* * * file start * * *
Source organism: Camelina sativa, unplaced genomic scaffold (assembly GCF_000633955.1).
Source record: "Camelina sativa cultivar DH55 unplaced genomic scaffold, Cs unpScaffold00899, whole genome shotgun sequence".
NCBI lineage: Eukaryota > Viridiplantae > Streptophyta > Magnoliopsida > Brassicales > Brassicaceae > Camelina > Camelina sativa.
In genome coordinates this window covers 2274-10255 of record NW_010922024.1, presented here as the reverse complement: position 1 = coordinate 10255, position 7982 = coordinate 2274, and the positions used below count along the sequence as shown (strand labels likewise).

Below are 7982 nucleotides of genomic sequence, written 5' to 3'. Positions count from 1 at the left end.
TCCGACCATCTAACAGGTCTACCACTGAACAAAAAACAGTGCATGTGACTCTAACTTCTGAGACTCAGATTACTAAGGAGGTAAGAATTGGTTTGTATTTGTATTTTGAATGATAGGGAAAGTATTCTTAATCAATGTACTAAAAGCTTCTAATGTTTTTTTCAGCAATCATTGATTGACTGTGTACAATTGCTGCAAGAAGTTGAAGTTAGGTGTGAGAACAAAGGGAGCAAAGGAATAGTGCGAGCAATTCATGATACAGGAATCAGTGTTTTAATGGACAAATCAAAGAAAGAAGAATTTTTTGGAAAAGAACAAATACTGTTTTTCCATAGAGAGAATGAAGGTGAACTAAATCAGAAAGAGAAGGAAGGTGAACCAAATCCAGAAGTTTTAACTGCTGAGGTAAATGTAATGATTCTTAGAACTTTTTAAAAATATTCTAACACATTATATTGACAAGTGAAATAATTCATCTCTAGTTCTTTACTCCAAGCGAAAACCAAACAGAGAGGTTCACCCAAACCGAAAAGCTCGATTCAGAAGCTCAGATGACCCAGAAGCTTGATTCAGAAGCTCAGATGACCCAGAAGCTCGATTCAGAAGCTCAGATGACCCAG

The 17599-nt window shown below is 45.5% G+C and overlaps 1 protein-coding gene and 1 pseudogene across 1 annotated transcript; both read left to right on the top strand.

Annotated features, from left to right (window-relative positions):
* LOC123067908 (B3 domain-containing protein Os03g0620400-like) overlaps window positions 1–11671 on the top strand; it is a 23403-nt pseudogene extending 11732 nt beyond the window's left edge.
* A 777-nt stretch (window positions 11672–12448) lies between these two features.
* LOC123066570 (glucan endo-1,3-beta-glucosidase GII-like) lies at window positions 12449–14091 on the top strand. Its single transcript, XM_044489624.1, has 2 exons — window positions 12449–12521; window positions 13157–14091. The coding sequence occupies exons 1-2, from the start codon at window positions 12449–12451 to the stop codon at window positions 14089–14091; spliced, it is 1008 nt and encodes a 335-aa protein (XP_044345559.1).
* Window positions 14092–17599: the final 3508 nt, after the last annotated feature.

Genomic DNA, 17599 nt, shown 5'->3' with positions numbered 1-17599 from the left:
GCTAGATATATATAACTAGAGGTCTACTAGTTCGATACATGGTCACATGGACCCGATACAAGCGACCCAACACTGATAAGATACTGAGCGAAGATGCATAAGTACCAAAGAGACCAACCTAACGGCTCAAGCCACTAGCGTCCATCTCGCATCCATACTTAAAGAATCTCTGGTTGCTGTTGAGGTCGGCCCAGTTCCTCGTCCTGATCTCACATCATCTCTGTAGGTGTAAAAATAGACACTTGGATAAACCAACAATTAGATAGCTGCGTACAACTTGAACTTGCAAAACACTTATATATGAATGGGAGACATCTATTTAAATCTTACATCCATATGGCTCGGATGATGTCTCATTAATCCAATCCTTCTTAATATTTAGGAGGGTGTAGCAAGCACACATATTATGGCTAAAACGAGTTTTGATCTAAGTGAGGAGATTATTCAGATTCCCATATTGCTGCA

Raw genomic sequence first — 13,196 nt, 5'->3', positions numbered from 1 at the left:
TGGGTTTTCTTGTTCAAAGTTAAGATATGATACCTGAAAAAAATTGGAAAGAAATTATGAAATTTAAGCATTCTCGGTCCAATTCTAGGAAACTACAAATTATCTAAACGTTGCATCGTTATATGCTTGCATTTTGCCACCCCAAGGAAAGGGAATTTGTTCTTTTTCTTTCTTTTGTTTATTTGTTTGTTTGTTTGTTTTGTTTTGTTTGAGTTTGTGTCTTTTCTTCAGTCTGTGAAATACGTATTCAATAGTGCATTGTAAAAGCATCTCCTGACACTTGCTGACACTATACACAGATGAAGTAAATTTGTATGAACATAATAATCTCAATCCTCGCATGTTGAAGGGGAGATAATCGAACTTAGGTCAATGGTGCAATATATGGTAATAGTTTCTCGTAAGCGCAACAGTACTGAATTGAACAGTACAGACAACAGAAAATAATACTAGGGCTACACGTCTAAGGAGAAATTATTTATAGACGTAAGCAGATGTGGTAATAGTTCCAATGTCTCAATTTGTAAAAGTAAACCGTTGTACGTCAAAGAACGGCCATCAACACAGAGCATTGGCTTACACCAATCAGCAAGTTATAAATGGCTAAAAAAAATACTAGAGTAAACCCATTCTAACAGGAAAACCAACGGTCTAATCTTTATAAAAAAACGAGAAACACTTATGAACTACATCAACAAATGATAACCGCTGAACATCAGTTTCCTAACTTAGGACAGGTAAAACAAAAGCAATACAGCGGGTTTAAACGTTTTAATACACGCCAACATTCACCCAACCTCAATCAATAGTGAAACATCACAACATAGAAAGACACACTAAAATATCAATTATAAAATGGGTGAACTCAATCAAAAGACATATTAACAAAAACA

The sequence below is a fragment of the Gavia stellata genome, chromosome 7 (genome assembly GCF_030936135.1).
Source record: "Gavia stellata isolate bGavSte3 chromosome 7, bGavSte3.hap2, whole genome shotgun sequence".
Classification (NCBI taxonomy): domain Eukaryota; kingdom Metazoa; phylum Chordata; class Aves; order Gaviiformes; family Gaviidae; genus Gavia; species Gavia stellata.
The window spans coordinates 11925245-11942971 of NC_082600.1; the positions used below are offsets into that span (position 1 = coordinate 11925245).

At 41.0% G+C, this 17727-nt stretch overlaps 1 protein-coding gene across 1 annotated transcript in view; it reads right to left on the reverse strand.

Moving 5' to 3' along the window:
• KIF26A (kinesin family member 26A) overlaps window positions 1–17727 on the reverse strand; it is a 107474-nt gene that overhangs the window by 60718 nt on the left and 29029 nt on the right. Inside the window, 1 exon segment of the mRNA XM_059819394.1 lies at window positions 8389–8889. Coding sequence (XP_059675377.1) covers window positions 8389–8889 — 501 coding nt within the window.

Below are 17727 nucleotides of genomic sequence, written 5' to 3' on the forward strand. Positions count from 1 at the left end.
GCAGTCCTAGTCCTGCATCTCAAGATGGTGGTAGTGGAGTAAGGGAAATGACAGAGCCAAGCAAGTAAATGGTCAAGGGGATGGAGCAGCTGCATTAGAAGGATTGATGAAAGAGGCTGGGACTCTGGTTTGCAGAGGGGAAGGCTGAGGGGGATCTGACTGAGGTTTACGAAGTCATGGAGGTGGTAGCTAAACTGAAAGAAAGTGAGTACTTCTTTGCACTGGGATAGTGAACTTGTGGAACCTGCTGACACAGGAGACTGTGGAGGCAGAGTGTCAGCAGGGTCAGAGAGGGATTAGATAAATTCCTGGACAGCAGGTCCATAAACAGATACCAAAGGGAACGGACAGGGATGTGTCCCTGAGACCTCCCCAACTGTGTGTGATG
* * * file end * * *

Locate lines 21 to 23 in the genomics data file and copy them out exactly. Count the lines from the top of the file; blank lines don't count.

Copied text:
At 41.0% G+C, this 17727-nt stretch overlaps 1 protein-coding gene across 1 annotated transcript in view; it reads right to left on the reverse strand.

Moving 5' to 3' along the window:
• KIF26A (kinesin family member 26A) overlaps window positions 1–17727 on the reverse strand; it is a 107474-nt gene that overhangs the window by 60718 nt on the left and 29029 nt on the right. Inside the window, 1 exon segment of the mRNA XM_059819394.1 lies at window positions 8389–8889. Coding sequence (XP_059675377.1) covers window positions 8389–8889 — 501 coding nt within the window.